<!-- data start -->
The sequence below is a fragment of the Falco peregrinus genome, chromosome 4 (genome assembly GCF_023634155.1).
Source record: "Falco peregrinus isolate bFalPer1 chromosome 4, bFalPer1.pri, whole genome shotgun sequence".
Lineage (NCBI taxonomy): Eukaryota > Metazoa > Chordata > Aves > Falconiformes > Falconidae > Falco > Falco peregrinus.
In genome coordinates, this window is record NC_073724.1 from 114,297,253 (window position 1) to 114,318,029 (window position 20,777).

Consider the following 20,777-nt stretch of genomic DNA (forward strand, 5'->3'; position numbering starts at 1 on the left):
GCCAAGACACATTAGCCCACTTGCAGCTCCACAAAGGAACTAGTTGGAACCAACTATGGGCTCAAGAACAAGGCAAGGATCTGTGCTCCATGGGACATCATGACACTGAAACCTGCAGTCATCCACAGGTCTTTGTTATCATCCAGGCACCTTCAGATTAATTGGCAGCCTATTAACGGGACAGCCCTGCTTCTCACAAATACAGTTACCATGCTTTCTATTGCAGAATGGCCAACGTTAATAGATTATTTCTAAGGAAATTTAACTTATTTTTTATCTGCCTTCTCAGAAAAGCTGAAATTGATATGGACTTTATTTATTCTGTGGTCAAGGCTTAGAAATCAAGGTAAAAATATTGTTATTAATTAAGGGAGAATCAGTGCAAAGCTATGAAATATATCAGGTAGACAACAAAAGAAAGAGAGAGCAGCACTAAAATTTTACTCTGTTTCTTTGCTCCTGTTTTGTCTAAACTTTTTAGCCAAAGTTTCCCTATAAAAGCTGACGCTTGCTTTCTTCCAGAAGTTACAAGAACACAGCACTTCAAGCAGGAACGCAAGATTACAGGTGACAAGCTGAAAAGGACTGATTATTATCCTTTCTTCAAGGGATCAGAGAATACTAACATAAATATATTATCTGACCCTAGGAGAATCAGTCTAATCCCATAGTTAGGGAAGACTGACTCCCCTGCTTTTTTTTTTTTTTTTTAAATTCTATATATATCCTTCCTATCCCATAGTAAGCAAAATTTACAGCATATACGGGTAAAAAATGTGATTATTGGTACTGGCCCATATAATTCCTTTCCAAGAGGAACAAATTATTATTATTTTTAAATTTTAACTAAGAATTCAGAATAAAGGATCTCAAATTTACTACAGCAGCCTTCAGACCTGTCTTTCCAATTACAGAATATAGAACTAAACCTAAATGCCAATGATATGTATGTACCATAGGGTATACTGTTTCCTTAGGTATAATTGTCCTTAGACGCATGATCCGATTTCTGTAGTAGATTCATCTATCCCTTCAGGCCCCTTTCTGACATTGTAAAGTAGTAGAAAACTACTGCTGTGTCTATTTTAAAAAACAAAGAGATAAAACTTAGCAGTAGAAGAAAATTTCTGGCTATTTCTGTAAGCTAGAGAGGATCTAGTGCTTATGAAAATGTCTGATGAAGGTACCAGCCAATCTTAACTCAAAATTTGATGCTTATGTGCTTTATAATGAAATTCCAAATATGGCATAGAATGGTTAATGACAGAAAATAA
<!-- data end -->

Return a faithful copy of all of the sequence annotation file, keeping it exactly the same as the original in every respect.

The sequence below is a fragment of the Falco peregrinus genome, chromosome 4 (genome assembly GCF_023634155.1).
Source record: "Falco peregrinus isolate bFalPer1 chromosome 4, bFalPer1.pri, whole genome shotgun sequence".
Lineage (NCBI taxonomy): Eukaryota > Metazoa > Chordata > Aves > Falconiformes > Falconidae > Falco > Falco peregrinus.
In genome coordinates, this window is record NC_073724.1 from 114,297,253 (window position 1) to 114,318,029 (window position 20,777).

Consider the following 20,777-nt stretch of genomic DNA (forward strand, 5'->3'; position numbering starts at 1 on the left):
GCCAAGACACATTAGCCCACTTGCAGCTCCACAAAGGAACTAGTTGGAACCAACTATGGGCTCAAGAACAAGGCAAGGATCTGTGCTCCATGGGACATCATGACACTGAAACCTGCAGTCATCCACAGGTCTTTGTTATCATCCAGGCACCTTCAGATTAATTGGCAGCCTATTAACGGGACAGCCCTGCTTCTCACAAATACAGTTACCATGCTTTCTATTGCAGAATGGCCAACGTTAATAGATTATTTCTAAGGAAATTTAACTTATTTTTTATCTGCCTTCTCAGAAAAGCTGAAATTGATATGGACTTTATTTATTCTGTGGTCAAGGCTTAGAAATCAAGGTAAAAATATTGTTATTAATTAAGGGAGAATCAGTGCAAAGCTATGAAATATATCAGGTAGACAACAAAAGAAAGAGAGAGCAGCACTAAAATTTTACTCTGTTTCTTTGCTCCTGTTTTGTCTAAACTTTTTAGCCAAAGTTTCCCTATAAAAGCTGACGCTTGCTTTCTTCCAGAAGTTACAAGAACACAGCACTTCAAGCAGGAACGCAAGATTACAGGTGACAAGCTGAAAAGGACTGATTATTATCCTTTCTTCAAGGGATCAGAGAATACTAACATAAATATATTATCTGACCCTAGGAGAATCAGTCTAATCCCATAGTTAGGGAAGACTGACTCCCCTGCTTTTTTTTTTTTTTTTTAAATTCTATATATATCCTTCCTATCCCATAGTAAGCAAAATTTACAGCATATACGGGTAAAAAATGTGATTATTGGTACTGGCCCATATAATTCCTTTCCAAGAGGAACAAATTATTATTATTTTTAAATTTTAACTAAGAATTCAGAATAAAGGATCTCAAATTTACTACAGCAGCCTTCAGACCTGTCTTTCCAATTACAGAATATAGAACTAAACCTAAATGCCAATGATATGTATGTACCATAGGGTATACTGTTTCCTTAGGTATAATTGTCCTTAGACGCATGATCCGATTTCTGTAGTAGATTCATCTATCCCTTCAGGCCCCTTTCTGACATTGTAAAGTAGTAGAAAACTACTGCTGTGTCTATTTTAAAAAACAAAGAGATAAAACTTAGCAGTAGAAGAAAATTTCTGGCTATTTCTGTAAGCTAGAGAGGATCTAGTGCTTATGAAAATGTCTGATGAAGGTACCAGCCAATCTTAACTCAAAATTTGATGCTTATGTGCTTTATAATGAAATTCCAAATATGGCATAGAATGGTTAATGACAGAAAATAA